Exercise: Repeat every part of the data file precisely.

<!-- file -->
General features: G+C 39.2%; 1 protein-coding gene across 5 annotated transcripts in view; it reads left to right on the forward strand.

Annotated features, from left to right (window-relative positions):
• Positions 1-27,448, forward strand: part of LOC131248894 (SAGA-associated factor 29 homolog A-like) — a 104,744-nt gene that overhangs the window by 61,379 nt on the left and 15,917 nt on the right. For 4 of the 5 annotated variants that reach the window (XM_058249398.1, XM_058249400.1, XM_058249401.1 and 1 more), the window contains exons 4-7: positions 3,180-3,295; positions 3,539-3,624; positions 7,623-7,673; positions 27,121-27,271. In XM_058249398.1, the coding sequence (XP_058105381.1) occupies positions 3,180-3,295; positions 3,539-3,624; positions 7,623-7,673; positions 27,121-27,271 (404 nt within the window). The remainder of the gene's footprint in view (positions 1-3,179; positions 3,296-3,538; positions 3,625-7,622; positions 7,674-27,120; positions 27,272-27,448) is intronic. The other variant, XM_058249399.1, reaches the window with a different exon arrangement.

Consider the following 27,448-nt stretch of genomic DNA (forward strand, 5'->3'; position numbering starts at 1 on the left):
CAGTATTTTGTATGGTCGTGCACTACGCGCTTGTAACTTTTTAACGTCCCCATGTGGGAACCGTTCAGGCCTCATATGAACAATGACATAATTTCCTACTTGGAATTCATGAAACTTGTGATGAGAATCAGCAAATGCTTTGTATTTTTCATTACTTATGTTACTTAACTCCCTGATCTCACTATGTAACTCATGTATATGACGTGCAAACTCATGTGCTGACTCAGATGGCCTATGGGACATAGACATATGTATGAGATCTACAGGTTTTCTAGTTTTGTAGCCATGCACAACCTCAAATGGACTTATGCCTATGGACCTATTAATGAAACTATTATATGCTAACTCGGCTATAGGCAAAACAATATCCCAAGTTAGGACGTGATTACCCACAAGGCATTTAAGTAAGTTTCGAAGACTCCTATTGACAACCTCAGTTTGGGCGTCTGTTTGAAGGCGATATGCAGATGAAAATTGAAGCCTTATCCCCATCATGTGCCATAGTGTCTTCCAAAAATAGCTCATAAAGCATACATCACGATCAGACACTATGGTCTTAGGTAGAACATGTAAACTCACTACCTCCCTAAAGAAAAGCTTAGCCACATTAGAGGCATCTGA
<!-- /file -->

General features: G+C 39.2%; 1 protein-coding gene across 5 annotated transcripts in view; it reads left to right on the forward strand.

Annotated features, from left to right (window-relative positions):
• Positions 1-27,448, forward strand: part of LOC131248894 (SAGA-associated factor 29 homolog A-like) — a 104,744-nt gene that overhangs the window by 61,379 nt on the left and 15,917 nt on the right. For 4 of the 5 annotated variants that reach the window (XM_058249398.1, XM_058249400.1, XM_058249401.1 and 1 more), the window contains exons 4-7: positions 3,180-3,295; positions 3,539-3,624; positions 7,623-7,673; positions 27,121-27,271. In XM_058249398.1, the coding sequence (XP_058105381.1) occupies positions 3,180-3,295; positions 3,539-3,624; positions 7,623-7,673; positions 27,121-27,271 (404 nt within the window). The remainder of the gene's footprint in view (positions 1-3,179; positions 3,296-3,538; positions 3,625-7,622; positions 7,674-27,120; positions 27,272-27,448) is intronic. The other variant, XM_058249399.1, reaches the window with a different exon arrangement.

Consider the following 27,448-nt stretch of genomic DNA (forward strand, 5'->3'; position numbering starts at 1 on the left):
CAGTATTTTGTATGGTCGTGCACTACGCGCTTGTAACTTTTTAACGTCCCCATGTGGGAACCGTTCAGGCCTCATATGAACAATGACATAATTTCCTACTTGGAATTCATGAAACTTGTGATGAGAATCAGCAAATGCTTTGTATTTTTCATTACTTATGTTACTTAACTCCCTGATCTCACTATGTAACTCATGTATATGACGTGCAAACTCATGTGCTGACTCAGATGGCCTATGGGACATAGACATATGTATGAGATCTACAGGTTTTCTAGTTTTGTAGCCATGCACAACCTCAAATGGACTTATGCCTATGGACCTATTAATGAAACTATTATATGCTAACTCGGCTATAGGCAAAACAATATCCCAAGTTAGGACGTGATTACCCACAAGGCATTTAAGTAAGTTTCGAAGACTCCTATTGACAACCTCAGTTTGGGCGTCTGTTTGAAGGCGATATGCAGATGAAAATTGAAGCCTTATCCCCATCATGTGCCATAGTGTCTTCCAAAAATAGCTCATAAAGCATACATCACGATCAGACACTATGGTCTTAGGTAGAACATGTAAACTCACTACCTCCCTAAAGAAAAGCTTAGCCACATTAGAGGCATCTGA